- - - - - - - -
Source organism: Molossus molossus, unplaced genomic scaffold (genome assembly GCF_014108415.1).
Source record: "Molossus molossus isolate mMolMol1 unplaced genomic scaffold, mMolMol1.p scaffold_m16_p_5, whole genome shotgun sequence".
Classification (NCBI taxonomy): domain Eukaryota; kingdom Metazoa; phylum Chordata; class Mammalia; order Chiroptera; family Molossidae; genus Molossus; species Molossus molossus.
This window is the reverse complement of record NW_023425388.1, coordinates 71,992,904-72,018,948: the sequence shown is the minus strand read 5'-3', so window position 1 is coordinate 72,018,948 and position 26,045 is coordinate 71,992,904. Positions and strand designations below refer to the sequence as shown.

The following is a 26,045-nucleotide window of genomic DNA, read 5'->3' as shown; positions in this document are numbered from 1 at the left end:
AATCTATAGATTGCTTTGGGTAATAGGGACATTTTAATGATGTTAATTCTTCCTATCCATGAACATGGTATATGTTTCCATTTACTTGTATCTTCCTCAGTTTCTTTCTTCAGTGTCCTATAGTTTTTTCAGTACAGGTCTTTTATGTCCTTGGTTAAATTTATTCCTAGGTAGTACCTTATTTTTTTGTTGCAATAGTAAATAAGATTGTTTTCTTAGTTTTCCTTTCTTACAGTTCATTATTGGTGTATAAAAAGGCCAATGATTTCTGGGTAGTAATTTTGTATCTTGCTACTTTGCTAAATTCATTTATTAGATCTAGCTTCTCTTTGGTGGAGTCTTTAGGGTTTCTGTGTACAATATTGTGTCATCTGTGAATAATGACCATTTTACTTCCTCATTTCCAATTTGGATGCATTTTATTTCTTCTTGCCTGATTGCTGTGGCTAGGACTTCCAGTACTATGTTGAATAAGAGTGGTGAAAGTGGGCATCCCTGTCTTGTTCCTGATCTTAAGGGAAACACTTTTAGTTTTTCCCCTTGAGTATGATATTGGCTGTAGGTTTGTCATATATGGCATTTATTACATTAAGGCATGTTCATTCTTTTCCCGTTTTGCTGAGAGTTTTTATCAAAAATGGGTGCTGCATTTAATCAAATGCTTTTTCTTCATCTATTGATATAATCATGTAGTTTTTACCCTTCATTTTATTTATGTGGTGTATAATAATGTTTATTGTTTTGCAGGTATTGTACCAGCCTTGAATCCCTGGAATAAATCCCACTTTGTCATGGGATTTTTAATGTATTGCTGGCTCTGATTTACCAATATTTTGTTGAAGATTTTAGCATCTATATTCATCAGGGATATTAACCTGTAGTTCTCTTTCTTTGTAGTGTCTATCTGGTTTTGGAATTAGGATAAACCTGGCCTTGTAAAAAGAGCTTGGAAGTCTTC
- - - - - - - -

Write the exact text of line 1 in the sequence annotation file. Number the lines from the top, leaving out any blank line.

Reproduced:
Source organism: Molossus molossus, unplaced genomic scaffold (genome assembly GCF_014108415.1).